On the other hand, the unanimity of today’s decision masks a larger ideological divide. All but three Justices agreed to side-step Smith—at least for now—effectively maintaining a categorial exemption for governments to pass “neutral” and “generally applicable” laws without running afoul of the Free Exercise Clause. In separate concurrences, joined by Justice Thomas, Justices Alito and Gorsuch wrote that the Court inappropriately sidestepped the Smith question, and they would overturn Smith. In another concurrence, Justice Barrett, joined by Justice Kavanaugh, opined how she finds Smith less than ideal precedent, but she struggled with how to replace Smith because she similarly disfavored a categorical strict scrutiny standard. Ultimately, Justices Barrett and Kavanaugh did not see a reason to resolve the Smith question based on the facts, and in part because there is no clear replacement for Smith. Thus, at present, five Justices seem prepared to consider, or outright overturn, Smith, but whether that happens anytime soon is far from certain.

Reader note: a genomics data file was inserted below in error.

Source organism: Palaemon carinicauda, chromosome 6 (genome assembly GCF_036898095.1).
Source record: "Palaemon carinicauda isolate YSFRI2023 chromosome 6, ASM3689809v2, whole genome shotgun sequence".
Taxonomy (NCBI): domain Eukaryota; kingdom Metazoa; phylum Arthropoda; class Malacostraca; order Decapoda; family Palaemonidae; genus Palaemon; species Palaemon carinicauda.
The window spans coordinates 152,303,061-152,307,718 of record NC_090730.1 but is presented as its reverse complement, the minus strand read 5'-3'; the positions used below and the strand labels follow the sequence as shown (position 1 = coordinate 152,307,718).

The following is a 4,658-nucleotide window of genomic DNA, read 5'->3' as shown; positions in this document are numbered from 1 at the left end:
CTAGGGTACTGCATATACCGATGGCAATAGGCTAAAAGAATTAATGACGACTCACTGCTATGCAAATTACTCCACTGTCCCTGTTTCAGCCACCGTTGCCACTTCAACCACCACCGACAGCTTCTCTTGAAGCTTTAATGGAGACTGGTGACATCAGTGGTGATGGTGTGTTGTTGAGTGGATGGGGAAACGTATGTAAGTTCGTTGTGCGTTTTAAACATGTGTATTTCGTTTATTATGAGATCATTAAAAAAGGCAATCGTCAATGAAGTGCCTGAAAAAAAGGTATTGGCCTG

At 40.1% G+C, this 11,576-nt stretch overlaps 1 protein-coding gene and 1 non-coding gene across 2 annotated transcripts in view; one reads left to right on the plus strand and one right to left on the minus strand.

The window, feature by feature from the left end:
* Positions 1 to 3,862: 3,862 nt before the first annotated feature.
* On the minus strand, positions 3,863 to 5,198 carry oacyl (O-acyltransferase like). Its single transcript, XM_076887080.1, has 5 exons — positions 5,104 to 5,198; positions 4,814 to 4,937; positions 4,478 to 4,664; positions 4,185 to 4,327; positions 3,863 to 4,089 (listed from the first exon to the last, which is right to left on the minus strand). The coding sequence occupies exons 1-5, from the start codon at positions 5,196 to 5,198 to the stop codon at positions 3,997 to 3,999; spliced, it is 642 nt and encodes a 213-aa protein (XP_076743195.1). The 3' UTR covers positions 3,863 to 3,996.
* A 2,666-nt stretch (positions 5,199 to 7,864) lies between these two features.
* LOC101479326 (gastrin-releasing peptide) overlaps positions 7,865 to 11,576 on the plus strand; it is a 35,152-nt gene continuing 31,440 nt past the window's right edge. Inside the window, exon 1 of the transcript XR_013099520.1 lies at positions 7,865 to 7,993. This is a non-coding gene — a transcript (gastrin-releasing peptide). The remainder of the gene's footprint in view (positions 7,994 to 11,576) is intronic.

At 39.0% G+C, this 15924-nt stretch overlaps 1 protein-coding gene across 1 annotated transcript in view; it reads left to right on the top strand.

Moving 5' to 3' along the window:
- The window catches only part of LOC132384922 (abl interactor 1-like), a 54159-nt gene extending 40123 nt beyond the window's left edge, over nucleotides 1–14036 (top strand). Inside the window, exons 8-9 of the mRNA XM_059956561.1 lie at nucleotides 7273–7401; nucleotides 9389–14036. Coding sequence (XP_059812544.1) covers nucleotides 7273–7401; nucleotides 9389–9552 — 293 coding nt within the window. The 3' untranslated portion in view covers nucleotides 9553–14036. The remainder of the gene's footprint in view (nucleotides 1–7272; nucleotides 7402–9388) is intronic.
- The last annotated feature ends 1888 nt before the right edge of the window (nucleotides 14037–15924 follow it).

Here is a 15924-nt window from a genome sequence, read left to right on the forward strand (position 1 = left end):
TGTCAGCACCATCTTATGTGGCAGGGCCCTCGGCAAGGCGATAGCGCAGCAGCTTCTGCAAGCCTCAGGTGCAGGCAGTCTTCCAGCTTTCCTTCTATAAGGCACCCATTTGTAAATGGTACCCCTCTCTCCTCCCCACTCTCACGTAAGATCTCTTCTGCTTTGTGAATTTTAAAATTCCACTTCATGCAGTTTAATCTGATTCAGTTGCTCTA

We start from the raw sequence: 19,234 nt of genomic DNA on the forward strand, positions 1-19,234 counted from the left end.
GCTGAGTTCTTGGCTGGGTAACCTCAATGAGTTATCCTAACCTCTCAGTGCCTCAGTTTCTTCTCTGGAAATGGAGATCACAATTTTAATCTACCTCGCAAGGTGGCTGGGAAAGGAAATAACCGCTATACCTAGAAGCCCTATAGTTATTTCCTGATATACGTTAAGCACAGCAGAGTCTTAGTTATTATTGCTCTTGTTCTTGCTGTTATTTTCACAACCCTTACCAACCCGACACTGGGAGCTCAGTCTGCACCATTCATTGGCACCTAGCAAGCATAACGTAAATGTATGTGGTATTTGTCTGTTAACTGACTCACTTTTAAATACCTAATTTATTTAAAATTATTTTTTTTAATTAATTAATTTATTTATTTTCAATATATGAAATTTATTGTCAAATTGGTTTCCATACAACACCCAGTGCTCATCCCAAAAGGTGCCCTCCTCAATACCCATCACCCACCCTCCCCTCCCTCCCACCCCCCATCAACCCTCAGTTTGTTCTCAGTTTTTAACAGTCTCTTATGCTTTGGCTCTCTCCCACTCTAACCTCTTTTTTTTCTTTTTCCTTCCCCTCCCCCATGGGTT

While the Court may address Smith another day, Fulton also presents more immediate implications for government bodies and contractors. Fulton says nothing about government bodies that outright forbid sexual orientation discrimination in contracts, laws or ordinances without exceptions. At present, it seems a litigant challenging laws or ordinances without exceptions would be required to do so under the more lenient Smith standard, making it much easier for governments to prevail. Fulton indeed suggests that tax-payer funded religious organizations, like CSS, may be subject to government anti-discrimination provisions under Smith. Further, religious organizations can likely expect to see government entities model anti-discrimination provisions in light of Fulton, i.e., policies without exceptions. What Fulton makes clear, at least for now, is that the question of whether the application of government policies to religious contractors survives constitutional scrutiny remains highly fact-specific.